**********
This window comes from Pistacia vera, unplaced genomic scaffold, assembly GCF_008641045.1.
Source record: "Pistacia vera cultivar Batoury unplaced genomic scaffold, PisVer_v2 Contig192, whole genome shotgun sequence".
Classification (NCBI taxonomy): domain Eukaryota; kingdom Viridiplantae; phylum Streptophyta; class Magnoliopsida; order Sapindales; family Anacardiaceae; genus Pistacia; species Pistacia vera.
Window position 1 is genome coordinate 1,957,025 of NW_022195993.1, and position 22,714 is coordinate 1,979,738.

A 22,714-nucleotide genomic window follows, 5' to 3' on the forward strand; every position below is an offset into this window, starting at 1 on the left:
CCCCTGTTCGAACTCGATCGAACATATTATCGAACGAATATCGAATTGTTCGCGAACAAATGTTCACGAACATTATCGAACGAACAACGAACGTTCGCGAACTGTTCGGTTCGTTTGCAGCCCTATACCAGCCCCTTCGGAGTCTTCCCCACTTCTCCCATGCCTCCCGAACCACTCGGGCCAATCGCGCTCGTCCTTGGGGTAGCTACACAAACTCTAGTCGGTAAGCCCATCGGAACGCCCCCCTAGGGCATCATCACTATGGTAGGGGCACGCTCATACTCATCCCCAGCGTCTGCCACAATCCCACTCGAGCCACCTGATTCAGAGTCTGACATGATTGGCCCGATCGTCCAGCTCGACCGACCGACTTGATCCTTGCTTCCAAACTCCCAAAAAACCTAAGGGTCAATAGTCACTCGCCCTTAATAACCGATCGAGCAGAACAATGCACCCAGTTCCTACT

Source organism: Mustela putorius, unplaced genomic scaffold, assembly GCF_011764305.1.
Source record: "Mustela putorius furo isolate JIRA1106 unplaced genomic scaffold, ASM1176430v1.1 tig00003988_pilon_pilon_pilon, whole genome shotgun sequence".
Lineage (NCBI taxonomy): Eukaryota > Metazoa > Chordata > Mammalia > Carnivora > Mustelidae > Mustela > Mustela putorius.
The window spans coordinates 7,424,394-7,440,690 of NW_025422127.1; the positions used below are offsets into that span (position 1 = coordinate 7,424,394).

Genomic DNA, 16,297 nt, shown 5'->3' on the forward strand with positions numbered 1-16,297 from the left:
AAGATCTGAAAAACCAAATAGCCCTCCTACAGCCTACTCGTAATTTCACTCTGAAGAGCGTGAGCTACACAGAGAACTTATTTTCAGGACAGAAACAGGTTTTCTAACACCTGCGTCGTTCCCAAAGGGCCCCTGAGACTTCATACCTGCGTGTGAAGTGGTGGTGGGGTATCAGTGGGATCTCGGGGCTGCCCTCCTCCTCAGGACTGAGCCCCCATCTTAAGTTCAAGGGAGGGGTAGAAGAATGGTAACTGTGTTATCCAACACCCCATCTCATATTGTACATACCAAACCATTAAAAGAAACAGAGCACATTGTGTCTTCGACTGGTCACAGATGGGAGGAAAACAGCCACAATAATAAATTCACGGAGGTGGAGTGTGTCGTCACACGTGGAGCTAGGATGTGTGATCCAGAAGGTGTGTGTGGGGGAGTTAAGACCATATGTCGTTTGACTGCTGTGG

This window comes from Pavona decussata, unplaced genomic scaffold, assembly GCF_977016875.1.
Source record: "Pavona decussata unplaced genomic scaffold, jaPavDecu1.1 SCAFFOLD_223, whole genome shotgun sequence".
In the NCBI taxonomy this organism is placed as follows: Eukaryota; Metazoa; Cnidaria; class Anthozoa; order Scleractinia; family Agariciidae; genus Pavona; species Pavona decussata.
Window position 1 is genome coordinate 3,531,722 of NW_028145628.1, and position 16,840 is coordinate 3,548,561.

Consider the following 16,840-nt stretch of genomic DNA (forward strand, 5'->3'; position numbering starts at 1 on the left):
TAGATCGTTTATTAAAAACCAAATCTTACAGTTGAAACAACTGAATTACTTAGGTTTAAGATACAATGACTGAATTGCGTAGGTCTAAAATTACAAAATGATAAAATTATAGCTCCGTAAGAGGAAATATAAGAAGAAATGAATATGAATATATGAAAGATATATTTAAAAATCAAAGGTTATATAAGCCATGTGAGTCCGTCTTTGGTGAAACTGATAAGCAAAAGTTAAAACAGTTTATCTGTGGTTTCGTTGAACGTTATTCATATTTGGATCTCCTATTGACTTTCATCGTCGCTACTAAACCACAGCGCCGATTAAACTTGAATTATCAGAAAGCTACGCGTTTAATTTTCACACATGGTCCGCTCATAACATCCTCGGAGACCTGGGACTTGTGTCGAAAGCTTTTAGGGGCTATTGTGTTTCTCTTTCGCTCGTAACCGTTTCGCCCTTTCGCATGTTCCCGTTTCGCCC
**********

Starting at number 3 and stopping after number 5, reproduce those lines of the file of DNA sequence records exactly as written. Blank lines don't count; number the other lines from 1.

Classification (NCBI taxonomy): domain Eukaryota; kingdom Viridiplantae; phylum Streptophyta; class Magnoliopsida; order Sapindales; family Anacardiaceae; genus Pistacia; species Pistacia vera.
Window position 1 is genome coordinate 1,957,025 of NW_022195993.1, and position 22,714 is coordinate 1,979,738.

A 22,714-nucleotide genomic window follows, 5' to 3' on the forward strand; every position below is an offset into this window, starting at 1 on the left: